“Do either of you think Google could be more supportive of the creative community?” Taplin asked.

Iger said he has spoken to Google, and that over time the search-engine has become more receptive. However, it is a “whack-a-mole” situation due to the sheer volume of pirated material that exists. Iger said the important thing for people to understand is that content has value.

“The distribution of pirated goods really has no value to society,” he said.

The final question was asked by a student, who was curious what Iger and Carter look for in young employees and what advice they’d give USC Annenberg students. Iger noted the value of classroom and practical experience, specifically commenting on the USC Annenberg Media Center as a great example of how these two qualities can come together.

“I benefitted a lot from showing an interest in learning and doing at the same time,” Iger shared. His went into his first job as a production assistant with more practical experience than his colleagues.

Carter said simply: “If you can write a great, really charming letter, you can get in to see anyone.”

Look through audience reactions to the event in our Storify recap of Disney’s Bob Iger and Vanity Fair’s Graydon Carter visit to USC Annenberg.

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Storify: USC Annenberg Welcomes Disney’s Bob Iger and Vanity Fair’s Graydon Carter

What does the future hold for media in the digital age? This is the question that students and faculty at USC Annenberg are faced with, and are trying to answer each day.

Tuesday afternoon, the question was posed to two of the most influential people in media: Chairman and CEO of Disney, Bob Iger, and Editor of Vanity Fair, Graydon Carter.

The following is a Storify recap of the audience’s reactions to the special event, “Managing Media in the Digital Age.” For the full story on their visit, click here.

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Quoted: Week of February 9


At USC Annenberg, we don’t just cover the news, we make it. “Quoted: USC Annenberg in the News” gathers a selection of the week’s news stories featuring and written by USC Annenberg’s leaders, faculty, staff and others.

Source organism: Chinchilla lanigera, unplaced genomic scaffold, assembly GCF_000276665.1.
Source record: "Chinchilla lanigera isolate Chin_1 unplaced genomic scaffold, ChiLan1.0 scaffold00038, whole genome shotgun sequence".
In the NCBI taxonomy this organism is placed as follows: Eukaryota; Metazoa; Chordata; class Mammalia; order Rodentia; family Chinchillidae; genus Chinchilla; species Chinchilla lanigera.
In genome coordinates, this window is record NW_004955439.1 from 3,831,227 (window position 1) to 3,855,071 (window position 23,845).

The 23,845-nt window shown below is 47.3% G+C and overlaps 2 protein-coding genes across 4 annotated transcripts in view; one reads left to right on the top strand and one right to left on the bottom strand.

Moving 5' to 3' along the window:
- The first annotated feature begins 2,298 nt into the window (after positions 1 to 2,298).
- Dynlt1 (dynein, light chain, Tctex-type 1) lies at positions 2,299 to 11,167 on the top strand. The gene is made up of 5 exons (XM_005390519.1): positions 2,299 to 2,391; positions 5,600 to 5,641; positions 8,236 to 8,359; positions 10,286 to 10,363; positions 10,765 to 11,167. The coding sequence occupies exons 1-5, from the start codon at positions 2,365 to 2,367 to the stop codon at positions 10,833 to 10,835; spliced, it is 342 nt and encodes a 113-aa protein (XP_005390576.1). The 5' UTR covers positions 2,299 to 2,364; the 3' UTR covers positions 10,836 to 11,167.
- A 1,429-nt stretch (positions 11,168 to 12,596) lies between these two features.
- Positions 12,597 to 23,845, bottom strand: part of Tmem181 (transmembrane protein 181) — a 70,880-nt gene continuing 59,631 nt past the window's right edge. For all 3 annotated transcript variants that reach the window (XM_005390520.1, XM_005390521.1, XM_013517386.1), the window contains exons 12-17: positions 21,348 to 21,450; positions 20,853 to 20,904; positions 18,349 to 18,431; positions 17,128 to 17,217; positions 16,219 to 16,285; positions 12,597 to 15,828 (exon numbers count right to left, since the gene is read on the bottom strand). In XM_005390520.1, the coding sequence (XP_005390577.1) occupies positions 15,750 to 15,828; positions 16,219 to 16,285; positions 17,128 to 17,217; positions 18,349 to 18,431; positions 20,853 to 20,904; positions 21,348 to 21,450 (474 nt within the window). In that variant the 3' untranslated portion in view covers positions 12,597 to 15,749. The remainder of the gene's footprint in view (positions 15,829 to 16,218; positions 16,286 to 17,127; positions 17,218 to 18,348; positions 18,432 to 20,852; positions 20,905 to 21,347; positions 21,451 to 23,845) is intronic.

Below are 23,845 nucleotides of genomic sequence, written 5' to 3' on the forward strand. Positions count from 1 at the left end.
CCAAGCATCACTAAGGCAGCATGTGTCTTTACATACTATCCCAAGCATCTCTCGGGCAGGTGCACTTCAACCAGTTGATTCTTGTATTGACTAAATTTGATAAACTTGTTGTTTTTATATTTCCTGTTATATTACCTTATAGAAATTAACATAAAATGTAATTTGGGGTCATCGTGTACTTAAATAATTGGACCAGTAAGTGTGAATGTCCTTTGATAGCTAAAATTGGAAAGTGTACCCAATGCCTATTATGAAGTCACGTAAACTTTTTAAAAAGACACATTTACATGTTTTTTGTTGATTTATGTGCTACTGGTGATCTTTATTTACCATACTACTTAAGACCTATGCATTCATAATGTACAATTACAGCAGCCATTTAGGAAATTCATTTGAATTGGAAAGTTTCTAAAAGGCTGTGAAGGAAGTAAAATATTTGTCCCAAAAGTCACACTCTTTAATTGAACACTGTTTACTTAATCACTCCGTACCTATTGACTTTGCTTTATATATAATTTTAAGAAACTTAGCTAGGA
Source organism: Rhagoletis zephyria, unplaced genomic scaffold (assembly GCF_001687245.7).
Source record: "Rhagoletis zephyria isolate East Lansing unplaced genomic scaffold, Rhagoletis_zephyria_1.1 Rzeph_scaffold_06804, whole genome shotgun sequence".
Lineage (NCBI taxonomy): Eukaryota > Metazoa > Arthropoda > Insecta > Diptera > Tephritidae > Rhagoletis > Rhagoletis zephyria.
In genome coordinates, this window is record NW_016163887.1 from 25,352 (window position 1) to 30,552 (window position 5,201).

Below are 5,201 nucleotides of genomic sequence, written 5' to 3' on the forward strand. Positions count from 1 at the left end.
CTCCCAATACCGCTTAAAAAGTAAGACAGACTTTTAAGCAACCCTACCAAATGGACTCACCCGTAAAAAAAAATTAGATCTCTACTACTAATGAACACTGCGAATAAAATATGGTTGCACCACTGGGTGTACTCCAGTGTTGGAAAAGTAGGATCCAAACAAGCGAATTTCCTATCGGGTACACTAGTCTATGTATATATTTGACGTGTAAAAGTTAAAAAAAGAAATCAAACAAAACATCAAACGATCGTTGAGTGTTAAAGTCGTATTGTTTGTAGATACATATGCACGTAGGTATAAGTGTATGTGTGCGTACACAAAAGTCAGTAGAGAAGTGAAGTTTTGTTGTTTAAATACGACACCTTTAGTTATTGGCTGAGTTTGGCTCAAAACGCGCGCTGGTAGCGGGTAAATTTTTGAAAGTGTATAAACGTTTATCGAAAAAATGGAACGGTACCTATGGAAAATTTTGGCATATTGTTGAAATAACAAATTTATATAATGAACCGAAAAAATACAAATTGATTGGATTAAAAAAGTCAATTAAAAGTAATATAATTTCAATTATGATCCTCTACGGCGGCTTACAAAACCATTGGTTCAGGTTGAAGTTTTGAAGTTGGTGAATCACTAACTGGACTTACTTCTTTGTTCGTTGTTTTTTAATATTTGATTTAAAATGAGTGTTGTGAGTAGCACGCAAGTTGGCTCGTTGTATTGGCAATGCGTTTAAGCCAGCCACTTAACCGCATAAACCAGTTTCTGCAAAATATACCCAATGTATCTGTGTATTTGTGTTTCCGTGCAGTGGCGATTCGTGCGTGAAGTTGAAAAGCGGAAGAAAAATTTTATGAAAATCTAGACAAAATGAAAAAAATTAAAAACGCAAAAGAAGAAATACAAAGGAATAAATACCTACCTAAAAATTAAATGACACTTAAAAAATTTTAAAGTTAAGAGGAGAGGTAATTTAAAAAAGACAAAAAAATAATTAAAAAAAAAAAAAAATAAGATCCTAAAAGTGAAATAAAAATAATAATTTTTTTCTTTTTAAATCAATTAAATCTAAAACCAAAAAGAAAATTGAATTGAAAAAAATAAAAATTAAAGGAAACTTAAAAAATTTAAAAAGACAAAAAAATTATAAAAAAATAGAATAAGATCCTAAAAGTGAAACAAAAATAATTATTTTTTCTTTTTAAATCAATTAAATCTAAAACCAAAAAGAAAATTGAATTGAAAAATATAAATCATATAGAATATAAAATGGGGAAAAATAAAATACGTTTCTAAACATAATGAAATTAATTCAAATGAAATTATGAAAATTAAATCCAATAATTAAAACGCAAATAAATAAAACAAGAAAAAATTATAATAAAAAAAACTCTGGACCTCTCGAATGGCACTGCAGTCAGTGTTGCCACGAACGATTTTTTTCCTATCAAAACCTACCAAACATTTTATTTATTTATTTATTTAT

What Jon Stewart’s departure means for Viacom

Jonathan Taplin

The stock of Viacom, the parent company of Comedy Central, fell about 1.5 percent Wednesday after “fake news” icon Jon Stewart announced he will leave the network’s marquee program, “The Daily Show.”

But some analysts, including professor Jonathan Taplin, say the situation could be worse.

“Viacom is suffering the same way almost every major TV network is. In the 12-to-17 age range and the 18-to-49 age range, the year-over-year declines in people watching traditional TV are in the 12 percent range. Now if you project that out for a few years, that’s pretty scary.”

Eight Developments That Are Disrupting the TV Industry

Jeff Cole

Ad Age quoted professor Jeffrey Cole on developments that are disrupting the TV industry at the IAB Annual Leadership Meeting.

“The behavior of recent college graduates often indicates the direction of the market. When people reach this phase, they start to eliminate those things they grew up with and are no longer willing to pay for. This now includes giving up TV sets in favor of other devices.”

However, Cole says this generation’s interest in television is greater than any previous generation, they just want to watch, “what they want, where they want, and, importantly, they don’t want to spend $85 a month.”

Who will replace Jon Stewart?

Communication professor Tom Hollihan

Professor Tom Hollihan spoke to USA Today about The Daily Show’s future replacement.

Without question, Comedy Central will take its time finding a worthy successor to formidable fake-news anchor Jon Stewart, who announced Tuesday that he’s leaving The Daily Show when his contract is up.

Hollihan says Stewart’s successor will face a daunting task.

“He’s a supremely talented interviewer, very quick-witted and sharp and he’s clearly well-read and well-informed. There is something about his kind of charm and his ability to connect with viewers non-verbally that I think will make it difficult for anyone to fill his shoes. There are other people who have established their own brand, but Stewart is a unique player.”

ABC News and Variety also quoted Hollihan on the Stewart departure.

Social Media Keeps Up Pressure on NBC Over Brian Williams’s ‘Mistaken’ Iraq Story

Karen North

Recode quoted professor Karen North on social media’s power to hold public figures accountable.

Critics have turned to Twitter to lampoon Brian Williams’ explanation that he had ‘misremembered’ his account of the 2003 Iraq events. The hashtag #BrianWilliamsMisremembered is now attached to dozens of creative images online.

Digital media experts say the incident demonstrates the power of social media to hold prominent figures to account for their words and actions.

North says,

“When you talk about the democratization of the digital age, if people can speak their minds, and if they find a way to make it resonate with enough people or the right people, then they can force the issue to come to light.”

The LA Times also quoted North on the murder trial of a teen accused of sending a selfie with the body on Snapchat.

The Sacramento Bee also quoted North.

PopPolitics: Beau Willimon on ‘House of Cards’ New Season; Eve Ensler on Movies and Masculinity


Professor Mary Murphy was quoted in Variety, discussing actors driving the anti-vaccine movement.

On the radio broadcast, Murphy discussed the prominent role of entertainment industry figures like Jenny McCarthy in driving the anti-vaccine movement, as well as plans among some celebrities to start to a draft-Elizabeth Warren effort.

Pop Politics, hosted by Variety’s Ted Johnson, airs Thursdays at 2 P.M. ET on Sirius XM’s Channel 124.

Huffington Post Bets People Will Read Good News – And Share It, Too

ann jour students